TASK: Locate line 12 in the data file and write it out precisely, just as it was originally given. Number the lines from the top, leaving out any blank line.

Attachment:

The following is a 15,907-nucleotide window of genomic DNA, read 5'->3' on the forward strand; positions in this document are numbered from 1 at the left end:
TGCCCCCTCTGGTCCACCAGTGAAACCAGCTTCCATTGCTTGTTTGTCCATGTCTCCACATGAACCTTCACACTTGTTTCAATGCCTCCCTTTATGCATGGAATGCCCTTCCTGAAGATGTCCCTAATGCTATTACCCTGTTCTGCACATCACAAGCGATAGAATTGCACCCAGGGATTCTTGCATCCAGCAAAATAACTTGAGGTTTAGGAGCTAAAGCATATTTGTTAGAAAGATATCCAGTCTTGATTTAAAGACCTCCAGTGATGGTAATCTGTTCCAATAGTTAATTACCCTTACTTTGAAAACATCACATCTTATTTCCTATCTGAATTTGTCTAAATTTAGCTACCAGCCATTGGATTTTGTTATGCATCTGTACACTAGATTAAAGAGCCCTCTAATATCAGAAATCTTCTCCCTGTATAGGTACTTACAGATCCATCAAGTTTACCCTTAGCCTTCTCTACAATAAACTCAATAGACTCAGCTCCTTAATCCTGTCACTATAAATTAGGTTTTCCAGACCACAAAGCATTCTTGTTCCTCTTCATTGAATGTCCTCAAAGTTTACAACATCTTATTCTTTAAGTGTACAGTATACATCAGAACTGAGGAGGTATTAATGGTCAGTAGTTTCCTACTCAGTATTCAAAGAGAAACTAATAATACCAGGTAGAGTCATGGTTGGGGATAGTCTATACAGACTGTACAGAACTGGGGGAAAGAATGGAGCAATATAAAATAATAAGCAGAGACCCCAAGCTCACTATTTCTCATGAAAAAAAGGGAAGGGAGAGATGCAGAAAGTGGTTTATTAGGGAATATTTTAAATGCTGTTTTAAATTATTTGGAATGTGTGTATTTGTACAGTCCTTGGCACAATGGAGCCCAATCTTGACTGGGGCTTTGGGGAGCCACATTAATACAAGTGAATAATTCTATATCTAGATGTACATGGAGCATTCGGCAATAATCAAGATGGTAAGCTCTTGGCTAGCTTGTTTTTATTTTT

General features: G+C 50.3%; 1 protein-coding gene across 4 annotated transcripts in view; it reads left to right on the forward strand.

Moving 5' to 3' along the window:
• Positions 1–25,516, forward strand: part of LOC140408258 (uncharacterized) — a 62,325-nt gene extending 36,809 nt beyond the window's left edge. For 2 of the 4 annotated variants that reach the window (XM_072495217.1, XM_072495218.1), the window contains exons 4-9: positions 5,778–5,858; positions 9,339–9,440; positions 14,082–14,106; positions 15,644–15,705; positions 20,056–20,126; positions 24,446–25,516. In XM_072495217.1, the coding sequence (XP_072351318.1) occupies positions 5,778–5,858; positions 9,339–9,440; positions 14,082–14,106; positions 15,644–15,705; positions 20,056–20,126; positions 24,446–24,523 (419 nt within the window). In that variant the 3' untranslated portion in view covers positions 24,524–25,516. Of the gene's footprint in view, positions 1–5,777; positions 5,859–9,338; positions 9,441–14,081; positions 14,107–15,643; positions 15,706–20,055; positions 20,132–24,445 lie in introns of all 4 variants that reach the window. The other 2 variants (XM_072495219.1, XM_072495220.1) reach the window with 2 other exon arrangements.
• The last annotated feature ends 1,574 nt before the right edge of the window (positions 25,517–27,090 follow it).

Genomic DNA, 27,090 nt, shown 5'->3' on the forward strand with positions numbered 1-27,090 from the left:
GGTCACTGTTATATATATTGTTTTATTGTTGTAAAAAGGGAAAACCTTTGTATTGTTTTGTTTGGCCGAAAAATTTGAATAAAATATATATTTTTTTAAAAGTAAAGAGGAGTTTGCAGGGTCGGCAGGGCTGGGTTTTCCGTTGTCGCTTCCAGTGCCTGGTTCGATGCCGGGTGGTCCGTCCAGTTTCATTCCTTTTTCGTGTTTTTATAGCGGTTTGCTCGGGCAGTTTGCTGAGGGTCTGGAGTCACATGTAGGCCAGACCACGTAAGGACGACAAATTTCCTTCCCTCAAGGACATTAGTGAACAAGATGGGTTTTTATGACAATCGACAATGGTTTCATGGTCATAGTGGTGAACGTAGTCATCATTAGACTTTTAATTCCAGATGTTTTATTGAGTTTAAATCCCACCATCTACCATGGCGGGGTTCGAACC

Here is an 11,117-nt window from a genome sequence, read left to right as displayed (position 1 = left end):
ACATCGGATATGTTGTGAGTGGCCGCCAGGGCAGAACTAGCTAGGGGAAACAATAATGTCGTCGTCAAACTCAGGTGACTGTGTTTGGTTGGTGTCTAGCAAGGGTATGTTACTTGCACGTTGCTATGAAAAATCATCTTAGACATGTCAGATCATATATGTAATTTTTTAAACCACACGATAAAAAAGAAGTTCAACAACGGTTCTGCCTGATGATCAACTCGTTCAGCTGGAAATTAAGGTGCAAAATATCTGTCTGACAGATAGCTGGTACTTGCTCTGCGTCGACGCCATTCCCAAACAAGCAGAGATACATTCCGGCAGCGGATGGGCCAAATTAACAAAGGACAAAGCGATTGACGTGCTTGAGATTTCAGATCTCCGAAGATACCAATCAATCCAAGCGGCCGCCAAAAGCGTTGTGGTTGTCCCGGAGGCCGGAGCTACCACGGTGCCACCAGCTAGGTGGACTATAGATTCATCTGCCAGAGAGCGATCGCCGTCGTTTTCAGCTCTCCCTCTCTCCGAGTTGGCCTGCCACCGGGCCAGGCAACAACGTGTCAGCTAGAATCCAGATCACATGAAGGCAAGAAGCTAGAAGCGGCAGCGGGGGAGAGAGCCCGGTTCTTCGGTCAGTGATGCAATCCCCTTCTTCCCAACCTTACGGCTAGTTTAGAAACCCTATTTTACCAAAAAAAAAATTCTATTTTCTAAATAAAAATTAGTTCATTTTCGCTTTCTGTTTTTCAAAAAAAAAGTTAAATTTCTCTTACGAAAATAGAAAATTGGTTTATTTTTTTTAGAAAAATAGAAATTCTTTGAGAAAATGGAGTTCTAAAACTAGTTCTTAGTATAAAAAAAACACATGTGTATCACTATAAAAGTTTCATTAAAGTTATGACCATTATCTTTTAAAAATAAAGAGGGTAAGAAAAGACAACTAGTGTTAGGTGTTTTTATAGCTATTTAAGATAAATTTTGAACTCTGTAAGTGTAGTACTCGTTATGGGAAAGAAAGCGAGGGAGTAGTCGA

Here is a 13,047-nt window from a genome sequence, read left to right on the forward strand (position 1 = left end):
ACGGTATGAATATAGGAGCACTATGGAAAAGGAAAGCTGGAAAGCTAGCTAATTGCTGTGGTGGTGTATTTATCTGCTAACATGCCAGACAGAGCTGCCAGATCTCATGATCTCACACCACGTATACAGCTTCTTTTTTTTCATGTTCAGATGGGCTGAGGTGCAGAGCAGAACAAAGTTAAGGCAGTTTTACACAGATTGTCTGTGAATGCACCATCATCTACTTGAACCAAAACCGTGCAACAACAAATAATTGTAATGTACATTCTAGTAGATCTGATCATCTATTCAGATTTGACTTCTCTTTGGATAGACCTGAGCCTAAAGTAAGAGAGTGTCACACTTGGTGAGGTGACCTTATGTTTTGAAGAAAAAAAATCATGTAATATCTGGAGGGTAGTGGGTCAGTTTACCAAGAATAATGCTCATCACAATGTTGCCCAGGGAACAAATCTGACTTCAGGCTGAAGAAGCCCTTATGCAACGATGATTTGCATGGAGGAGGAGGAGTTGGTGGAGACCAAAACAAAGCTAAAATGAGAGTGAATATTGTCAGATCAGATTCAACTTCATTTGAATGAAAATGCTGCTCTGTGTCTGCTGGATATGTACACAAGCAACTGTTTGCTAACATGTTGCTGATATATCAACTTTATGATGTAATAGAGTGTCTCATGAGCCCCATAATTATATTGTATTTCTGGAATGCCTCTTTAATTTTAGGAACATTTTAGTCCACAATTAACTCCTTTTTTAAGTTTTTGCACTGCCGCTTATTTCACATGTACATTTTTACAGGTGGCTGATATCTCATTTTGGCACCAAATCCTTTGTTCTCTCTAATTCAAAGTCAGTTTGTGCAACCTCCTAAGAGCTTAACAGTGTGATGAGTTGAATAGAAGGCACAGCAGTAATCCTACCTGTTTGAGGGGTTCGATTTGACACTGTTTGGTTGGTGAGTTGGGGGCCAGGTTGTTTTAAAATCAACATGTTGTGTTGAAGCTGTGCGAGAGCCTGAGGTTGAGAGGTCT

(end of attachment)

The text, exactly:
ACGGTATGAATATAGGAGCACTATGGAAAAGGAAAGCTGGAAAGCTAGCTAATTGCTGTGGTGGTGTATTTATCTGCTAACATGCCAGACAGAGCTGCCAGATCTCATGATCTCACACCACGTATACAGCTTCTTTTTTTTCATGTTCAGATGGGCTGAGGTGCAGAGCAGAACAAAGTTAAGGCAGTTTTACACAGATTGTCTGTGAATGCACCATCATCTACTTGAACCAAAACCGTGCAACAACAAATAATTGTAATGTACATTCTAGTAGATCTGATCATCTATTCAGATTTGACTTCTCTTTGGATAGACCTGAGCCTAAAGTAAGAGAGTGTCACACTTGGTGAGGTGACCTTATGTTTTGAAGAAAAAAAATCATGTAATATCTGGAGGGTAGTGGGTCAGTTTACCAAGAATAATGCTCATCACAATGTTGCCCAGGGAACAAATCTGACTTCAGGCTGAAGAAGCCCTTATGCAACGATGATTTGCATGGAGGAGGAGGAGTTGGTGGAGACCAAAACAAAGCTAAAATGAGAGTGAATATTGTCAGATCAGATTCAACTTCATTTGAATGAAAATGCTGCTCTGTGTCTGCTGGATATGTACACAAGCAACTGTTTGCTAACATGTTGCTGATATATCAACTTTATGATGTAATAGAGTGTCTCATGAGCCCCATAATTATATTGTATTTCTGGAATGCCTCTTTAATTTTAGGAACATTTTAGTCCACAATTAACTCCTTTTTTAAGTTTTTGCACTGCCGCTTATTTCACATGTACATTTTTACAGGTGGCTGATATCTCATTTTGGCACCAAATCCTTTGTTCTCTCTAATTCAAAGTCAGTTTGTGCAACCTCCTAAGAGCTTAACAGTGTGATGAGTTGAATAGAAGGCACAGCAGTAATCCTACCTGTTTGAGGGGTTCGATTTGACACTGTTTGGTTGGTGAGTTGGGGGCCAGGTTGTTTTAAAATCAACATGTTGTGTTGAAGCTGTGCGAGAGCCTGAGGTTGAGAGGTCT